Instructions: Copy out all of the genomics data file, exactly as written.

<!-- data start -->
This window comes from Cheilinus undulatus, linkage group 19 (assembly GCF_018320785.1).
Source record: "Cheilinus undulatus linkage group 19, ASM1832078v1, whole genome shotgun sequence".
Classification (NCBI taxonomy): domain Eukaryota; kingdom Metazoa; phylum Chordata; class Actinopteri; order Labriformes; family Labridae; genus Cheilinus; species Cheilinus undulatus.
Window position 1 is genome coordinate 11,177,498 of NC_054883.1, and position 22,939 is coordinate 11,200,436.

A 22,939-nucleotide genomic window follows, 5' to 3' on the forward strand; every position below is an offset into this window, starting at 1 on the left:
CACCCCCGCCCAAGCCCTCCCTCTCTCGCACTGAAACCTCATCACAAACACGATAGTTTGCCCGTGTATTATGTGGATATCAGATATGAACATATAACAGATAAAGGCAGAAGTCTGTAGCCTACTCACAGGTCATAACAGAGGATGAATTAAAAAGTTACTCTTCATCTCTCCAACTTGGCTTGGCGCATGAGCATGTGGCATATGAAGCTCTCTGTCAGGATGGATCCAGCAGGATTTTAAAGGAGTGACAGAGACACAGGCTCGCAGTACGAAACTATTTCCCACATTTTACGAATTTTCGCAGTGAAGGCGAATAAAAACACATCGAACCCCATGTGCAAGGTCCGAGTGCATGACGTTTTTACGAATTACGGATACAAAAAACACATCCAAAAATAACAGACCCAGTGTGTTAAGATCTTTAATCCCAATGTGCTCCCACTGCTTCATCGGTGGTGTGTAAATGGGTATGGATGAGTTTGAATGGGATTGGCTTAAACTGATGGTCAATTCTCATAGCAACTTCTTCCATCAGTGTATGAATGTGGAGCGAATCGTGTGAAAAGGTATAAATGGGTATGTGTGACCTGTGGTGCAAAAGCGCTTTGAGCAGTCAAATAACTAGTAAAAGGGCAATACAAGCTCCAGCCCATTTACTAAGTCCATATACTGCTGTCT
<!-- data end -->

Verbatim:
This window comes from Cheilinus undulatus, linkage group 19 (assembly GCF_018320785.1).
Source record: "Cheilinus undulatus linkage group 19, ASM1832078v1, whole genome shotgun sequence".
Classification (NCBI taxonomy): domain Eukaryota; kingdom Metazoa; phylum Chordata; class Actinopteri; order Labriformes; family Labridae; genus Cheilinus; species Cheilinus undulatus.
Window position 1 is genome coordinate 11,177,498 of NC_054883.1, and position 22,939 is coordinate 11,200,436.

A 22,939-nucleotide genomic window follows, 5' to 3' on the forward strand; every position below is an offset into this window, starting at 1 on the left:
CACCCCCGCCCAAGCCCTCCCTCTCTCGCACTGAAACCTCATCACAAACACGATAGTTTGCCCGTGTATTATGTGGATATCAGATATGAACATATAACAGATAAAGGCAGAAGTCTGTAGCCTACTCACAGGTCATAACAGAGGATGAATTAAAAAGTTACTCTTCATCTCTCCAACTTGGCTTGGCGCATGAGCATGTGGCATATGAAGCTCTCTGTCAGGATGGATCCAGCAGGATTTTAAAGGAGTGACAGAGACACAGGCTCGCAGTACGAAACTATTTCCCACATTTTACGAATTTTCGCAGTGAAGGCGAATAAAAACACATCGAACCCCATGTGCAAGGTCCGAGTGCATGACGTTTTTACGAATTACGGATACAAAAAACACATCCAAAAATAACAGACCCAGTGTGTTAAGATCTTTAATCCCAATGTGCTCCCACTGCTTCATCGGTGGTGTGTAAATGGGTATGGATGAGTTTGAATGGGATTGGCTTAAACTGATGGTCAATTCTCATAGCAACTTCTTCCATCAGTGTATGAATGTGGAGCGAATCGTGTGAAAAGGTATAAATGGGTATGTGTGACCTGTGGTGCAAAAGCGCTTTGAGCAGTCAAATAACTAGTAAAAGGGCAATACAAGCTCCAGCCCATTTACTAAGTCCATATACTGCTGTCT